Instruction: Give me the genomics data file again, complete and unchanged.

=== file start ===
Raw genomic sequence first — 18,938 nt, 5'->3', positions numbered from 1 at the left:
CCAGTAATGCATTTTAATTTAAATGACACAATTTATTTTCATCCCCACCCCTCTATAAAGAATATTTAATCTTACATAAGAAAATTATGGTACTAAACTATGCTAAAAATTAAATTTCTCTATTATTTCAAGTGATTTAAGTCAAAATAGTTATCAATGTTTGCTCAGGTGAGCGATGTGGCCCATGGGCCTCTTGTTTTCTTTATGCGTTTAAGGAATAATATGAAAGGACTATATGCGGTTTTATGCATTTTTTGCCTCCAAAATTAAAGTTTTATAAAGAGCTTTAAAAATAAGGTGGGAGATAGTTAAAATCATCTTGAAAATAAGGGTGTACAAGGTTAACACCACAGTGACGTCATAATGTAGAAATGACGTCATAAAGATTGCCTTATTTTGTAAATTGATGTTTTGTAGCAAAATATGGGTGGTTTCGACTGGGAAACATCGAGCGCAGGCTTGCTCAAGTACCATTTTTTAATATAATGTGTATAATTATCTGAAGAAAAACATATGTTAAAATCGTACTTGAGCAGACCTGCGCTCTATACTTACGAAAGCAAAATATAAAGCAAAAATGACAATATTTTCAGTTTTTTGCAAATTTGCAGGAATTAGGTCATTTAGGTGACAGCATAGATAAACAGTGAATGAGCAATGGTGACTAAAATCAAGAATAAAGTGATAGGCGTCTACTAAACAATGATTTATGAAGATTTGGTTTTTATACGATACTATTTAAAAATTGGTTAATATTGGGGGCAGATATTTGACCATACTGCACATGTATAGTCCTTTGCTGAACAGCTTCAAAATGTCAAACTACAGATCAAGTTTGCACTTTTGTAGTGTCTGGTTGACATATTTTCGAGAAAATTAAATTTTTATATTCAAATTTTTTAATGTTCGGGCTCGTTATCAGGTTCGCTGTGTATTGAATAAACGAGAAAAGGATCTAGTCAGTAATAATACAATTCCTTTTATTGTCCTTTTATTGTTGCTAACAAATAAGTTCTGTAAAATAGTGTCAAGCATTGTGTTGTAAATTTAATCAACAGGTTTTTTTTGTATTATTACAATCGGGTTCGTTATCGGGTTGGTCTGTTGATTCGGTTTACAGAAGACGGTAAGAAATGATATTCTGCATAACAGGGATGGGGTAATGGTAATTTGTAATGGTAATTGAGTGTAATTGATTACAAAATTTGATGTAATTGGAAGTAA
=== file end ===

Raw genomic sequence first — 18,938 nt, 5'->3', positions numbered from 1 at the left:
CCAGTAATGCATTTTAATTTAAATGACACAATTTATTTTCATCCCCACCCCTCTATAAAGAATATTTAATCTTACATAAGAAAATTATGGTACTAAACTATGCTAAAAATTAAATTTCTCTATTATTTCAAGTGATTTAAGTCAAAATAGTTATCAATGTTTGCTCAGGTGAGCGATGTGGCCCATGGGCCTCTTGTTTTCTTTATGCGTTTAAGGAATAATATGAAAGGACTATATGCGGTTTTATGCATTTTTTGCCTCCAAAATTAAAGTTTTATAAAGAGCTTTAAAAATAAGGTGGGAGATAGTTAAAATCATCTTGAAAATAAGGGTGTACAAGGTTAACACCACAGTGACGTCATAATGTAGAAATGACGTCATAAAGATTGCCTTATTTTGTAAATTGATGTTTTGTAGCAAAATATGGGTGGTTTCGACTGGGAAACATCGAGCGCAGGCTTGCTCAAGTACCATTTTTTAATATAATGTGTATAATTATCTGAAGAAAAACATATGTTAAAATCGTACTTGAGCAGACCTGCGCTCTATACTTACGAAAGCAAAATATAAAGCAAAAATGACAATATTTTCAGTTTTTTGCAAATTTGCAGGAATTAGGTCATTTAGGTGACAGCATAGATAAACAGTGAATGAGCAATGGTGACTAAAATCAAGAATAAAGTGATAGGCGTCTACTAAACAATGATTTATGAAGATTTGGTTTTTATACGATACTATTTAAAAATTGGTTAATATTGGGGGCAGATATTTGACCATACTGCACATGTATAGTCCTTTGCTGAACAGCTTCAAAATGTCAAACTACAGATCAAGTTTGCACTTTTGTAGTGTCTGGTTGACATATTTTCGAGAAAATTAAATTTTTATATTCAAATTTTTTAATGTTCGGGCTCGTTATCAGGTTCGCTGTGTATTGAATAAACGAGAAAAGGATCTAGTCAGTAATAATACAATTCCTTTTATTGTCCTTTTATTGTTGCTAACAAATAAGTTCTGTAAAATAGTGTCAAGCATTGTGTTGTAAATTTAATCAACAGGTTTTTTTTGTATTATTACAATCGGGTTCGTTATCGGGTTGGTCTGTTGATTCGGTTTACAGAAGACGGTAAGAAATGATATTCTGCATAACAGGGATGGGGTAATGGTAATTTGTAATGGTAATTGAGTGTAATTGATTACAAAATTTGATGTAATTGGAAGTAA